Opposition parties are calling on the Government to rein in pay increases for public sector chief executives as well as for MPs.
The Government yesterday has announced it will introduce legislation to stop MPs getting the pay rise the Remuneration Authority gave them last week. MPs were awarded them a 5.5 percent pay rise, which reduced to 3.5 percent after allowance changes.
None of the parties oppose the Government's move to restrict pay rises for MPs to the average rise for public servants.
However Labour Party leader Andrew Little said the constraint also needed to apply to highly paid public sector chief executives.
"There seems to be a culture emerging not just in the private sector but in the public sector as well of those on very senior levels in an organisation getting these sort of stratospheric salaries. And I think there is an issue there, particularly in the public sector, which the government can justifiably do something about," Mr Little said.
Green Party co-leader Metiria Turei agreed and said there should be some sort of limit on how much more a chief executive could get than their lowest paid employee.
"Percentage increases sound good but they still mean that the more money you earn the bigger your pay rise compared to those at the very bottom. So it's a very blunt instrument that doesn't necessarily deal with both big hikes or with the inequality between low paid workers and the CEOs in the public sector," Ms Turei said.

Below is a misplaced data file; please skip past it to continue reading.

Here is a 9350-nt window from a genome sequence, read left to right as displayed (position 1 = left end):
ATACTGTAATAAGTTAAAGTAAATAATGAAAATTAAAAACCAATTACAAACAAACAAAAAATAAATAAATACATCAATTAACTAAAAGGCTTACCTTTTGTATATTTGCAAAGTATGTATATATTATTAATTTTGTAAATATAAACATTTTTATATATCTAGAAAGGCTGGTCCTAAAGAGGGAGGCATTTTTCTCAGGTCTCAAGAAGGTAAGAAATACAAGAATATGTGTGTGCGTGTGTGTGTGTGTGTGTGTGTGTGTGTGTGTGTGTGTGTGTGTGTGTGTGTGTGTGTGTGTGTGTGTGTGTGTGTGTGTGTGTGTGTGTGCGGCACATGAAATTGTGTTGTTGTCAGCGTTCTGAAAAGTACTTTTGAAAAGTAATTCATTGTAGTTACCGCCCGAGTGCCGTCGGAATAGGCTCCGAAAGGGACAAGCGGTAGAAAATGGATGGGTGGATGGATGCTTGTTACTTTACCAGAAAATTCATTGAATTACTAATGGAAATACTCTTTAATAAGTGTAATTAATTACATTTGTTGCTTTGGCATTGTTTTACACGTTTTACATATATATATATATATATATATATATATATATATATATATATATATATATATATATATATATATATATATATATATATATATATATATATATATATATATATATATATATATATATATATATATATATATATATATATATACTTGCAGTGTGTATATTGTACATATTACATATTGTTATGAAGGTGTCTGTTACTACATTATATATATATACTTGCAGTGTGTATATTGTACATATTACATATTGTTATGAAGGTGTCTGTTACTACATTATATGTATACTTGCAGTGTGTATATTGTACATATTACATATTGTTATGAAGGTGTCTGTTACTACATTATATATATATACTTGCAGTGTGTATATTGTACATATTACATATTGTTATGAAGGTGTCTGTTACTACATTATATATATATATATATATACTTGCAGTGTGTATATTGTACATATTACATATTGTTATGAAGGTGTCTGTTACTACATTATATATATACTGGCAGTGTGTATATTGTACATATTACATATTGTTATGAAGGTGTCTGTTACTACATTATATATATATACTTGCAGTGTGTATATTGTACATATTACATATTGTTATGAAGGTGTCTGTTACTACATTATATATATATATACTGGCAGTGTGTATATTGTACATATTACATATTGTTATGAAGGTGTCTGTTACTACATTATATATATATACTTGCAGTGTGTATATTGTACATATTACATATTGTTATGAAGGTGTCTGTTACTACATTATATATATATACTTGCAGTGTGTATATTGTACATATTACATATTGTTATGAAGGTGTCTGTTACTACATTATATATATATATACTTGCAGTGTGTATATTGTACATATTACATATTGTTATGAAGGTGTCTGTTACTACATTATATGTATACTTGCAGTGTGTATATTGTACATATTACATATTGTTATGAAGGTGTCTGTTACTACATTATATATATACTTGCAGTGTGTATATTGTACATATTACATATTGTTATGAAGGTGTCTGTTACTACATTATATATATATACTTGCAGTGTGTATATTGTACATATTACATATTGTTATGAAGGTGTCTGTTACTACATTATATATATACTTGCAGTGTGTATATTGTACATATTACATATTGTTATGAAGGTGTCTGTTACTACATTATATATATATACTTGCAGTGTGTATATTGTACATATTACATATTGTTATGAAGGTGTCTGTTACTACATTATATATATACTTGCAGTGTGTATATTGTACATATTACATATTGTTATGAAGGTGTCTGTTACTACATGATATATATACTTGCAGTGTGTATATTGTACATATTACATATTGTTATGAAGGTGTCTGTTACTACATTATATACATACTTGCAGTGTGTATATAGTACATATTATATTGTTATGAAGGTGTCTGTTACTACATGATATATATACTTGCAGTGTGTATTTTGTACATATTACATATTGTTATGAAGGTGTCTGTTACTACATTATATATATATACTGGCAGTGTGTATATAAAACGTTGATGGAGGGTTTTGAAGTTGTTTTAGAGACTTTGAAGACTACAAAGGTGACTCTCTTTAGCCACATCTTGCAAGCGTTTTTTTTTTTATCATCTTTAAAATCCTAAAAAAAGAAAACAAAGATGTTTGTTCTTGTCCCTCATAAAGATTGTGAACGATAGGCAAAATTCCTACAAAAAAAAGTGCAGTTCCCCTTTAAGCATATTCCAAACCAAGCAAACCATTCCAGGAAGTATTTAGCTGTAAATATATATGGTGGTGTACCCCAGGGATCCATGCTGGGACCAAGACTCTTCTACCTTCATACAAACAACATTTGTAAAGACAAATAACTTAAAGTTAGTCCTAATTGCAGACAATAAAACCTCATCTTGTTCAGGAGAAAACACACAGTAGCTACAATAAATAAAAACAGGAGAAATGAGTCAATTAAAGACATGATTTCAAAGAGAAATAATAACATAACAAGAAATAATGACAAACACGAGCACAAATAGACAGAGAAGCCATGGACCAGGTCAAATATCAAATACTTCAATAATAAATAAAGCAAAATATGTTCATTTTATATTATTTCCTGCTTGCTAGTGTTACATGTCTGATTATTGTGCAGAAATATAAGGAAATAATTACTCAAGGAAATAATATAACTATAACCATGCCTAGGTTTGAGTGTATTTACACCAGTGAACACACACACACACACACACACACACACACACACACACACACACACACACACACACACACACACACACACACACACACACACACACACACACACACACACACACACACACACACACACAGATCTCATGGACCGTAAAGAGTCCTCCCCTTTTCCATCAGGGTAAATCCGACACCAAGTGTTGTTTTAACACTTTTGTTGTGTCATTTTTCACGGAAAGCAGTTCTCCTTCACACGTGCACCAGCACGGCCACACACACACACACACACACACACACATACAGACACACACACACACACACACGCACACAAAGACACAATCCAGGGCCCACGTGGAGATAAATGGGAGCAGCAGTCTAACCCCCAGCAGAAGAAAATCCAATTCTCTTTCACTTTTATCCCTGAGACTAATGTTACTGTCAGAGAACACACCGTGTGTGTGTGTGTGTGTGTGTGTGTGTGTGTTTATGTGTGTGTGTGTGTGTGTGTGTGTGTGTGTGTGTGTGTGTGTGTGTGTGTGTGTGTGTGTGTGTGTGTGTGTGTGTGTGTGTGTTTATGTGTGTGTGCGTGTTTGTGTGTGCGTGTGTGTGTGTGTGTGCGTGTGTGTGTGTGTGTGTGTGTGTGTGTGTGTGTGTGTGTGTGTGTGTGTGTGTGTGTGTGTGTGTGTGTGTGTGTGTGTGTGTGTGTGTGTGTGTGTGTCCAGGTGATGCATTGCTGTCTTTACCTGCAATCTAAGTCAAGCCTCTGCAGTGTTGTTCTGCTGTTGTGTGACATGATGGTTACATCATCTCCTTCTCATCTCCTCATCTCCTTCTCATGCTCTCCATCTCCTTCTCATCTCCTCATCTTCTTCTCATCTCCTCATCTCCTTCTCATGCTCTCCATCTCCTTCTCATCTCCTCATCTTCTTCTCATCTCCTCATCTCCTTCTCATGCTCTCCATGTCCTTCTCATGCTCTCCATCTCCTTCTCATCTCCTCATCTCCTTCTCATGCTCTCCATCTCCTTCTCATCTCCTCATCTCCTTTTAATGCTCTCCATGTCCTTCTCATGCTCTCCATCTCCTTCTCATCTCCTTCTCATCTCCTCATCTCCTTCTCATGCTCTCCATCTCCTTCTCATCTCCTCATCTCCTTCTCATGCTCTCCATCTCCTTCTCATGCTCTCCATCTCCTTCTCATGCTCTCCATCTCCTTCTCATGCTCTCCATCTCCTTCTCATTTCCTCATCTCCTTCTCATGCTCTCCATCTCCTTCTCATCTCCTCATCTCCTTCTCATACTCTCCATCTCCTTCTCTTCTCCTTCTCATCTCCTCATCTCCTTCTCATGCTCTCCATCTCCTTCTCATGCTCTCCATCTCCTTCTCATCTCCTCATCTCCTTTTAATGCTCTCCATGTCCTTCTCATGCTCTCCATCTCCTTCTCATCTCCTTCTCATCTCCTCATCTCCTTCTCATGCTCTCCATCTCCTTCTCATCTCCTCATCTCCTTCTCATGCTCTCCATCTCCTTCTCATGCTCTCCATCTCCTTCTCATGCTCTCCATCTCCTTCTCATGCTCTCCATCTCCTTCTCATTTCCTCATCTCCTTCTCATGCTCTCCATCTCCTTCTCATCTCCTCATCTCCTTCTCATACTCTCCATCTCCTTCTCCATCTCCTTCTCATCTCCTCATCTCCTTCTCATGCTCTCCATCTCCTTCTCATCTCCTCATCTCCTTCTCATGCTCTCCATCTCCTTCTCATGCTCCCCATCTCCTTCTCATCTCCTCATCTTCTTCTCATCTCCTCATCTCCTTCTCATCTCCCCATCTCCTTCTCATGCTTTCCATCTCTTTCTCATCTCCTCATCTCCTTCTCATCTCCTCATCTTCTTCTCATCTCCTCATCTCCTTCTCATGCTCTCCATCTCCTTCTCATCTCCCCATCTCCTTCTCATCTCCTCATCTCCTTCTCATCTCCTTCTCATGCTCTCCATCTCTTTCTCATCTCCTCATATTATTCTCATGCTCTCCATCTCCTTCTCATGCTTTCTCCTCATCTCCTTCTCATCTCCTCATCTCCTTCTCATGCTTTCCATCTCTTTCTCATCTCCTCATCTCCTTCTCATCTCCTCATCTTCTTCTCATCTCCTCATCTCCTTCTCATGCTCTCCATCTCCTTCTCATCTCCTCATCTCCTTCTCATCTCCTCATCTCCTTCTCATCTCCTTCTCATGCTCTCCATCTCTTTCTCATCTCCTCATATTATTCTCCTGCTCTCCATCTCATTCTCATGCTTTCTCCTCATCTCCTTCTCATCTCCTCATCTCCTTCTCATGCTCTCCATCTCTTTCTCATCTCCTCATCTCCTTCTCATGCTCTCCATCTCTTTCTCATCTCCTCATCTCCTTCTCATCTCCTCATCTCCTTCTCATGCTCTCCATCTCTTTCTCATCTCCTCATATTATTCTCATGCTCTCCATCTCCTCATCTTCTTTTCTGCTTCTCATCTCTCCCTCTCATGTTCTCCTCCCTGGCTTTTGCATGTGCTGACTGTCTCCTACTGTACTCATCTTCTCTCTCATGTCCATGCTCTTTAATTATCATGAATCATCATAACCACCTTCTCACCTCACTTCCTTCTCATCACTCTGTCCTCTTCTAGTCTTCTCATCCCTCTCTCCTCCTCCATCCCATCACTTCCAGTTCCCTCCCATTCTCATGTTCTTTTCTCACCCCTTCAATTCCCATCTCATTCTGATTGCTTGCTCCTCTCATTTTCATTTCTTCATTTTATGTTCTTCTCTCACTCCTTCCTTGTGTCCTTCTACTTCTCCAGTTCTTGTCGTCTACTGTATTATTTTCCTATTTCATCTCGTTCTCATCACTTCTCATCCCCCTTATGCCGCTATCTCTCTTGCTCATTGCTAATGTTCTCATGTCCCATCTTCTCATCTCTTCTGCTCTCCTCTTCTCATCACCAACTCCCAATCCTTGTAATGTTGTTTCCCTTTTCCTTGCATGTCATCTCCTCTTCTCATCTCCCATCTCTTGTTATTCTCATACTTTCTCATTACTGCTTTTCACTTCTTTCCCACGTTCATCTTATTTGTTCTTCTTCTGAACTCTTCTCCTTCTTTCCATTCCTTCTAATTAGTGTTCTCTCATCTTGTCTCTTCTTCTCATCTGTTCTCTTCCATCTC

The Government though has no plans to rein in salary increases for senior public sector managers.
Instead it will introduce legislation under urgency in Parliament's next sitting session to reverse the pay rise for MPs and instead give them a rise the same as the average increase for public servants which, according to the latest statistics, was 1.1 percent.
Most MPs are likely to receive their pay rise, backdated to July last year, next week. But the legislation will be retrospective so they will have to pay it back.